US Army Corps of Engineers, Grade Building Structures Pilot Project: Wildlife Area Manager Calkins was contacted by staff from the US Army Corps of Engineers to coordinate repairs to one of the structures completed earlier this fall. The most critical portion of the largest structure has been undermined during recent rain events causing it to not function as designed. The Corps is currently working on securing funding and approvals from the federal services to move forward with repairs. Potential repair plans call for placing sandbags and rock in portions of the structure by helicopter given that the site is now far too wet for traditional equipment to reach.

Shillapoo Wildlife Area:
Field activities: Wildlife Area Assistant Manager Hauswald is wrapping up mowing of pastures and reed canary grass in wetlands for the season with only a few sites yet to be completed. Dam boards are being installed in wetland water control structures and we are beginning to operate the South Unit Pump station periodically and Clark Public Utilities has started up the water supply to the Vancouver Lake Unit. Clark Public Utilities provides water for wetland management purposes to the Vancouver Lake Unit and County wetlands at no cost. Hauswald also conducted the first waterfowl use monitoring surveys of the season. These surveys are intended to eventually help us build a better view of the relative values of various management practices, and in some cases may provide pre and post enhancement usage by Canada Geese and several other species.

Estuary MOA Feasibility Study: Wildlife Area Manager Calkins responded to draft documents on potential creation of intertidal habitats on the North and South Units. Comments provided a portrayal of current management direction and habitat tradeoffs that we may face in this decision, evaluated assumptions, and how public use may be affected.


Elk hunters contribute to WDFWs nutritional elk evaluation by submitting organs from harvested elk at drop locations.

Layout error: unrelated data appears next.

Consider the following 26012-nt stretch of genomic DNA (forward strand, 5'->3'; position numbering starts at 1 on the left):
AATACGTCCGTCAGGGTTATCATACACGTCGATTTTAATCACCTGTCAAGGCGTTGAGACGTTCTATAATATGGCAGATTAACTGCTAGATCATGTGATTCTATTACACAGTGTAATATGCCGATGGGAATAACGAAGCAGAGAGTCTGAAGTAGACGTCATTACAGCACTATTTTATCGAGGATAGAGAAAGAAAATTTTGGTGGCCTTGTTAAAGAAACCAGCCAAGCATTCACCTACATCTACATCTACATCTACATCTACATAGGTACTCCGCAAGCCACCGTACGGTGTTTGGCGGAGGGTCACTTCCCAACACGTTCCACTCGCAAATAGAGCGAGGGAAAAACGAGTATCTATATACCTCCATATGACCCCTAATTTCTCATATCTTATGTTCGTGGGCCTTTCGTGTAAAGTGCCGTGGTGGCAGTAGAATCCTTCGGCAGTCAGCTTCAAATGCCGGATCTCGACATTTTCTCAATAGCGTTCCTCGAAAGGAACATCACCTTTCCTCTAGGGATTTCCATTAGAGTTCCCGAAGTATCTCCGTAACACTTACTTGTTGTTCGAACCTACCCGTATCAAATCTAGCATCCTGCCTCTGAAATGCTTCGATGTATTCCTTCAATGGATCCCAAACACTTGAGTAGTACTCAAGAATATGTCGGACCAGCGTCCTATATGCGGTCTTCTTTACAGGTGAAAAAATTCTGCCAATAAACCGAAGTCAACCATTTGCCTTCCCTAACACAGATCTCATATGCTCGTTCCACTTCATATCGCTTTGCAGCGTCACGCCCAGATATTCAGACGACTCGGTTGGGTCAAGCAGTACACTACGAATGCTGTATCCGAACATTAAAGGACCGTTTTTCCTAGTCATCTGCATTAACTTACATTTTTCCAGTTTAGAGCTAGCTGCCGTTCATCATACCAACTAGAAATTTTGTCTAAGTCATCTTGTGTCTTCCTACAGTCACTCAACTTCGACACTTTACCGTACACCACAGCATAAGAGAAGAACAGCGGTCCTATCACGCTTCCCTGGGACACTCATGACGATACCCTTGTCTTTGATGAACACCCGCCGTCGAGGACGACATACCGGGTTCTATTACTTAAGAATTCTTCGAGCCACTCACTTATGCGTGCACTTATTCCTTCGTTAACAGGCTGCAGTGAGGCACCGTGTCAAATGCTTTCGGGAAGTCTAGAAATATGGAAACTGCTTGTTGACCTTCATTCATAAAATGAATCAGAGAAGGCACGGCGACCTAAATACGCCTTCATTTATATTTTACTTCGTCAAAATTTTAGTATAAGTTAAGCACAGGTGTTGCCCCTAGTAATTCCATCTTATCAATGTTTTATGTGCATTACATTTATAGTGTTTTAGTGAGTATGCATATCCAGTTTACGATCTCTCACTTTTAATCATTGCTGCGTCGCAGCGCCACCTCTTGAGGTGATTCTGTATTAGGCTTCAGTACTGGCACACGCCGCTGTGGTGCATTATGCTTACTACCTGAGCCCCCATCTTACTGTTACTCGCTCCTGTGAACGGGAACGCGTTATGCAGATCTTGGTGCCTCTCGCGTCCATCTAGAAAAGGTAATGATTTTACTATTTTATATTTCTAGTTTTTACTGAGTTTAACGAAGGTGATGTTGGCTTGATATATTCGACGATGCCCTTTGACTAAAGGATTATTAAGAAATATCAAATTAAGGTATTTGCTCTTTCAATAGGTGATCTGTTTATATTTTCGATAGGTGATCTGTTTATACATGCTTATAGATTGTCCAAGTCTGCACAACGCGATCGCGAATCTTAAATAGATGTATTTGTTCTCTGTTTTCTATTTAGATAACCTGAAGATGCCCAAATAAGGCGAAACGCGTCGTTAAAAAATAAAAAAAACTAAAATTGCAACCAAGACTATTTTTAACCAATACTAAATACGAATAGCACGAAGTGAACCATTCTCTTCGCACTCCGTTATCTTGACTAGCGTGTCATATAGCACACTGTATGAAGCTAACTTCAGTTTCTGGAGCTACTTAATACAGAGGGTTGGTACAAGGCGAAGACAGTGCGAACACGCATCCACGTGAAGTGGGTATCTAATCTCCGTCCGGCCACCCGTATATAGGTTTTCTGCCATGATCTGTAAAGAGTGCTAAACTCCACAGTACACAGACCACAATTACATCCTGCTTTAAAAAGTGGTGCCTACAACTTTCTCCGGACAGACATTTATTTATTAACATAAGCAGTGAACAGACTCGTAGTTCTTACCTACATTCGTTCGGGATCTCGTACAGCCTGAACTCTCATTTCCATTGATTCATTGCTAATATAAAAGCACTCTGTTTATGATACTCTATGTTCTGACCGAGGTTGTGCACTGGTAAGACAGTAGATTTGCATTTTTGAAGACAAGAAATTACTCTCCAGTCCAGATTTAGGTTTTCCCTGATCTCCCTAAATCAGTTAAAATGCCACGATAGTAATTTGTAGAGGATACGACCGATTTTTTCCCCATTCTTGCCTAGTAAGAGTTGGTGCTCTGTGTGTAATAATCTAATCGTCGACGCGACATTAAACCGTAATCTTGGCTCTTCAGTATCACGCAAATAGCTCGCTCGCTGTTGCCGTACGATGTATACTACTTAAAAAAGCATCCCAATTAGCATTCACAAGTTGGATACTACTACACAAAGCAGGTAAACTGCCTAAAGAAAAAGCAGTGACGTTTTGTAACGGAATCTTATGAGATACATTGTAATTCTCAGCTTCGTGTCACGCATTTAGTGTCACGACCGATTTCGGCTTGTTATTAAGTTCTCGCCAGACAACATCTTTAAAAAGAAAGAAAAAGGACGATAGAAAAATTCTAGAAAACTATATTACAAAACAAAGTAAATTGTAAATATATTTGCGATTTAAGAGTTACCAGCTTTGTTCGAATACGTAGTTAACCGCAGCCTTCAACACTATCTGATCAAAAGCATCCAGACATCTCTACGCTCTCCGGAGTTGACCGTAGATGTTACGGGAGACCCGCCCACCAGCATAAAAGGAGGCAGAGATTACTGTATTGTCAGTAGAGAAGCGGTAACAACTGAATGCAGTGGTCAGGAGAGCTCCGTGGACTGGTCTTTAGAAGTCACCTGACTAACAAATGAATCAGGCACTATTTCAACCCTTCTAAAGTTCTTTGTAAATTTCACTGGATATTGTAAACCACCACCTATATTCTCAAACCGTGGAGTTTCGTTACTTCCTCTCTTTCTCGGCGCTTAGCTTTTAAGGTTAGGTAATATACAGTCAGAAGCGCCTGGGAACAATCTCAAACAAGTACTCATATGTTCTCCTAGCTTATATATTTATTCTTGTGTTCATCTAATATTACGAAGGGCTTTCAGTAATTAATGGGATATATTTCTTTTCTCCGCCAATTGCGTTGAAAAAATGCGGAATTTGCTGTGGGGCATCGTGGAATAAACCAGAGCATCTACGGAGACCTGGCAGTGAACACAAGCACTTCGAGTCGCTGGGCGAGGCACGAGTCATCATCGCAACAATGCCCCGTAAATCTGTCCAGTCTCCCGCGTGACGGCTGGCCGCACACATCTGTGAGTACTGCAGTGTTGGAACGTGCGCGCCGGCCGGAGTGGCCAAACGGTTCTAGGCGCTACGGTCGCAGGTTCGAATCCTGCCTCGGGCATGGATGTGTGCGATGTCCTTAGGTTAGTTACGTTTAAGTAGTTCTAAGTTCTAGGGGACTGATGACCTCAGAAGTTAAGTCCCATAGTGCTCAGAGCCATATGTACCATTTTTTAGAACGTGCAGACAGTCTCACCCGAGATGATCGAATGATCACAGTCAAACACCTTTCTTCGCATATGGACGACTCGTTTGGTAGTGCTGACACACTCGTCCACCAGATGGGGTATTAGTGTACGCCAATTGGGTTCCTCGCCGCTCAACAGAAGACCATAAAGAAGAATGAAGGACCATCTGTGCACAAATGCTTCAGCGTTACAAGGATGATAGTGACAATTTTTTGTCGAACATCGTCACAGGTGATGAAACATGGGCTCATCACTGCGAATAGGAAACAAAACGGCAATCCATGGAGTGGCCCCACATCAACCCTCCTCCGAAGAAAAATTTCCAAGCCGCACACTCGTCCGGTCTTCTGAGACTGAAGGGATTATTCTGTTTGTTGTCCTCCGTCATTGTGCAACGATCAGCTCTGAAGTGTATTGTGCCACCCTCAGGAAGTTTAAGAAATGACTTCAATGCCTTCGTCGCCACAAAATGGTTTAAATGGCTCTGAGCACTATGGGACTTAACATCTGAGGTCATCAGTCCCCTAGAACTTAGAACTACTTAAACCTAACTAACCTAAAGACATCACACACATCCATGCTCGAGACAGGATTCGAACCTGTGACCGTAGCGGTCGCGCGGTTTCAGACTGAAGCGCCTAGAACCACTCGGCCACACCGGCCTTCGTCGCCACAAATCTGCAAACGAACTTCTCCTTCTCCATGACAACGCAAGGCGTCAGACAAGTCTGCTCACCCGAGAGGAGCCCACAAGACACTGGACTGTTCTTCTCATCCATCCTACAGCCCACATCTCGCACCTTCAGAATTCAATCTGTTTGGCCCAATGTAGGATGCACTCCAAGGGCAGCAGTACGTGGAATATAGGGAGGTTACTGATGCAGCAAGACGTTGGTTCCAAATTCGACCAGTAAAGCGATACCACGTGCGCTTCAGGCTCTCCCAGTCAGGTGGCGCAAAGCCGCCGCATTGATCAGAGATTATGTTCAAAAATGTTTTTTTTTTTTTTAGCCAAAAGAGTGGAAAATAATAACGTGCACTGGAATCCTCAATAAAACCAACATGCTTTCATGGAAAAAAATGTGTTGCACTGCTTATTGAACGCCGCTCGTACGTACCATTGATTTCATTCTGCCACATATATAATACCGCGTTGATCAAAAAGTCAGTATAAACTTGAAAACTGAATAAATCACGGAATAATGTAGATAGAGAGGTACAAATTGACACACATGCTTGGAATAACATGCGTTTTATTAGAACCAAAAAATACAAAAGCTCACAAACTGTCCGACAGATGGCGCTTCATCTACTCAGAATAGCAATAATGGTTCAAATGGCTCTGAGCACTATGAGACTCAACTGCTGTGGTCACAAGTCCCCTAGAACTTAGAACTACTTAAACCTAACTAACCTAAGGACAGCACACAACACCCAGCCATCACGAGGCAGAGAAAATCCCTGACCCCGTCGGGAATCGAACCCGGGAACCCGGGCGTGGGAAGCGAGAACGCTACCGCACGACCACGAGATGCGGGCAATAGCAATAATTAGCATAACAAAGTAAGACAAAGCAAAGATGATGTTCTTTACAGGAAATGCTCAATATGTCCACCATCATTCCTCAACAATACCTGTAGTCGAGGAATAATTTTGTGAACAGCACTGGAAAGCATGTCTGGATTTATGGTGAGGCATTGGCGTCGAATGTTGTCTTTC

Elk hunters contribute to WDFWs nutritional elk evaluation by submitting organs from harvested elk at drop locations.

St. Helens Elk Nutritional Status Study: Program Manager Jonker, Biologists Stephens and Holman along with Technicians Fox and Pyzik generated and sent the final set of letters to elk hunters with antlerless tags within the Mt. St. Helens Herd area. One-hundred and fifty Late Muzzleloader Antlerless Elk permit holders for Game Management Unit 578 (West Klickitat) and 100 Late Muzzleloader Antlerless Elk permit holders for Game Management Unit 574 (Wind River) will receive solicitation for their help in the collection of elk organs from harvested elk for nutritional evaluation. In sum, nearly 1300 individuals possessing tags for antlerless elk in the St. Helens Herd GMUs have been asked for their help in this important aspect of elk management. Thanks in advance to all the elk hunters who help with the study.

Antlerless-only elk hunts in GMUs 520, 522, and 550 have come to an end and to date District 10 biologists have collected a total of 26 elk organ and teeth samples from four locations. Sample submissions are down from last year and hunters are encouraged to submit elk parts from the 524 and 556 antlerless only hunts beginning Nov. 23rd. Drop locations are checked regularly and samples are collected and transferred to a freezer. Thank you to the hunters who have participated in the elk parts collection thus far. These efforts help determine elk health by measuring body condition/fat and contribute to management and ongoing studies of the Mount St. Helens herd.